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SEBI seeks more powers under Companies Act

Richa Mishra
K.R. Srivats

New Delhi , Dec. 15

THE turf war between the Department of Company Affairs (DCA) and Securities & Exchange Board of India (SEBI) for overseeing the functioning of the listed companies continues unabated.

The capital market regulator, it appears, is still not happy with the powers vested with it under the Companies Act, 1956, in respect of listed companies and has asked for more.

Official sources confirm that SEBI has now written to the Finance Ministry seeking more powers under the Companies Act for monitoring the listed public companies. However, the capital market regulator's letter is said to be silent on the provisions under the Act it would like to administer.

At present, Section 55 A of the Act confers SEBI the right to administer certain provisions relating to the issue and transfer of securities and non-payment of dividend in the case of listed public companies and those companies that intend to get their securities listed.

Companies Act currently stipulates that all powers relating to all other matters including those relating to prospectus, statement in lieu of prospectus, return of allotment, issue of shares and redemption of irredeemable preference shares shall be exercised by the Central Government, Company Law Board, Registrar of Companies as the case may be.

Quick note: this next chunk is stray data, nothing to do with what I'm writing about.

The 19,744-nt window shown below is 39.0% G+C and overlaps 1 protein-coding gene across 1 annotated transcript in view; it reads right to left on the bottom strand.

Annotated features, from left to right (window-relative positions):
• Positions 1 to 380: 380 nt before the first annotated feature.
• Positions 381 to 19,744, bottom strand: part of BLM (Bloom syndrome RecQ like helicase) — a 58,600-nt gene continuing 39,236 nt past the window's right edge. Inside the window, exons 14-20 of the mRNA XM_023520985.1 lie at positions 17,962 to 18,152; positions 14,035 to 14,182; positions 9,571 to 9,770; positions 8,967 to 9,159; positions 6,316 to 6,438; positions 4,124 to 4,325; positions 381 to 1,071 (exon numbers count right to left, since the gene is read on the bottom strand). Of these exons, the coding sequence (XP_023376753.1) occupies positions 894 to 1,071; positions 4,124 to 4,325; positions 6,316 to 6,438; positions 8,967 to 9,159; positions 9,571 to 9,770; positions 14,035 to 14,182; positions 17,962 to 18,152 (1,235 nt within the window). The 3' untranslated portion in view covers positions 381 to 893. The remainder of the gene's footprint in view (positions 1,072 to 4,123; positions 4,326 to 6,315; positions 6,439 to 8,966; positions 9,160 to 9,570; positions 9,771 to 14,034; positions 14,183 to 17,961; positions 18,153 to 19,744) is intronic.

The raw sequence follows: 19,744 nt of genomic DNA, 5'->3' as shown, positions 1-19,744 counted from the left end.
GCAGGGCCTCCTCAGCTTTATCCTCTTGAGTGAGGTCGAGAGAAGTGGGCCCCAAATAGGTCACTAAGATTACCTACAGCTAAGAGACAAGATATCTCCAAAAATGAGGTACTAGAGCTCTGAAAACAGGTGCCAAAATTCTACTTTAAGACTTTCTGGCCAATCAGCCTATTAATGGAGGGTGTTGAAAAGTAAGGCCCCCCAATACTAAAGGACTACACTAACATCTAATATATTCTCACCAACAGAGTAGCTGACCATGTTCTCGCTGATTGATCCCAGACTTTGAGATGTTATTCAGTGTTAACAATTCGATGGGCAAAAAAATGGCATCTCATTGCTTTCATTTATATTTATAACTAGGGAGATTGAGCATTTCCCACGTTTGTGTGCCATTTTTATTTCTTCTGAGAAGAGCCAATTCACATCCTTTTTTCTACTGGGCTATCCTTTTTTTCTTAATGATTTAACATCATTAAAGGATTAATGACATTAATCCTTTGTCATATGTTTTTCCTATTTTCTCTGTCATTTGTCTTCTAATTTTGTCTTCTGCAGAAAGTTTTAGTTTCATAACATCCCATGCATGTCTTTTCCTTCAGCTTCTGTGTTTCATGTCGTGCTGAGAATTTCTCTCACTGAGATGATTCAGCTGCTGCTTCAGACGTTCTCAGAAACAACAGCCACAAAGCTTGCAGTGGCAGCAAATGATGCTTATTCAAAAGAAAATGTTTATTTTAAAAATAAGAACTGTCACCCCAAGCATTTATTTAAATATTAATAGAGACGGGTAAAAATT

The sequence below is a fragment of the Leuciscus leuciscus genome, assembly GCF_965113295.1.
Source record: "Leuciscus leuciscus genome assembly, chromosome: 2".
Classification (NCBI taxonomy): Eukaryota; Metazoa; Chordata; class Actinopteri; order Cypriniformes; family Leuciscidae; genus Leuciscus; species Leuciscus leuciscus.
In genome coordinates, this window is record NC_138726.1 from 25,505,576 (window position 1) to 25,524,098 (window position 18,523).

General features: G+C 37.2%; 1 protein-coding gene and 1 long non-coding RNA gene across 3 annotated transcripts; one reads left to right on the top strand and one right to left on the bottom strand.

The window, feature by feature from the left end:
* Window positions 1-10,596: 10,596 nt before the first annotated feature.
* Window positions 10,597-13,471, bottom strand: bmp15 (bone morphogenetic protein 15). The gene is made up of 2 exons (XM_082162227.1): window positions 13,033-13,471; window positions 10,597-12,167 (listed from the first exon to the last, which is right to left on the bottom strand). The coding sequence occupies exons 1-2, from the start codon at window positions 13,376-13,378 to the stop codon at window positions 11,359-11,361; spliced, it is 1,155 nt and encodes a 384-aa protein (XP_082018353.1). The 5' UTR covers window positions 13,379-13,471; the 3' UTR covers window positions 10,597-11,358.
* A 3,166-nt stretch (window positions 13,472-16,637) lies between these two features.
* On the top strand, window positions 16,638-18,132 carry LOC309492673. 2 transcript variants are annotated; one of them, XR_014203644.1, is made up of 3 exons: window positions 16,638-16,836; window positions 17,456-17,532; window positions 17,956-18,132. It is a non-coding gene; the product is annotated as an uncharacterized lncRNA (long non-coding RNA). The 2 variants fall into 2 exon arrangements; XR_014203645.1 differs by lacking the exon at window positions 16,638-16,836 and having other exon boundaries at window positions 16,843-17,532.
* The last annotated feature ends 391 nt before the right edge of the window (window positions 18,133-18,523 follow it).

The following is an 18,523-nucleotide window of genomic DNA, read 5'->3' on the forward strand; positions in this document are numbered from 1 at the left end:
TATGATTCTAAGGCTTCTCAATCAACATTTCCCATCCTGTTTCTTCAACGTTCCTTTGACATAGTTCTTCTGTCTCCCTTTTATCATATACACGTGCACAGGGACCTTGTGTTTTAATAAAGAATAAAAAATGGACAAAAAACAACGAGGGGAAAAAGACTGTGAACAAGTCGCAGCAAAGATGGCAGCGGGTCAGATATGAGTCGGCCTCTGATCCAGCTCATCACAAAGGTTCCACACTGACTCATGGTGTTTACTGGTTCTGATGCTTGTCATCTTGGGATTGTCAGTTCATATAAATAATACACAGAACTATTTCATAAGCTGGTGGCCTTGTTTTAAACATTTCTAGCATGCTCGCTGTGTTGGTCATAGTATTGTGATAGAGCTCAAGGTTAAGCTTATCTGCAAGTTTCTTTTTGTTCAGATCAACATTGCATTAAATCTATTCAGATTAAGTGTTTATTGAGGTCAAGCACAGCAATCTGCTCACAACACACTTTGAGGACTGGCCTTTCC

Informed sources said, there is no meeting point between the DCA and SEBI on the powers that need to be further conferred upon the capital market regulator for monitoring the listed companies.

"What more powers do they want? They already enjoy powers under Section 55 A. If they desire more, they will have to clearly spell out and for this discussions are needed between all concerned," Finance Ministry sources told Business Line.

The tussle between the two regulators for overseeing the functioning of listed companies has been there for the last number of years leaving India Inc sometimes crying foul on the regulatory overkill.

The composition of a company's board is one issue on which the last word is yet to be written by the regulators, say corporate observers.

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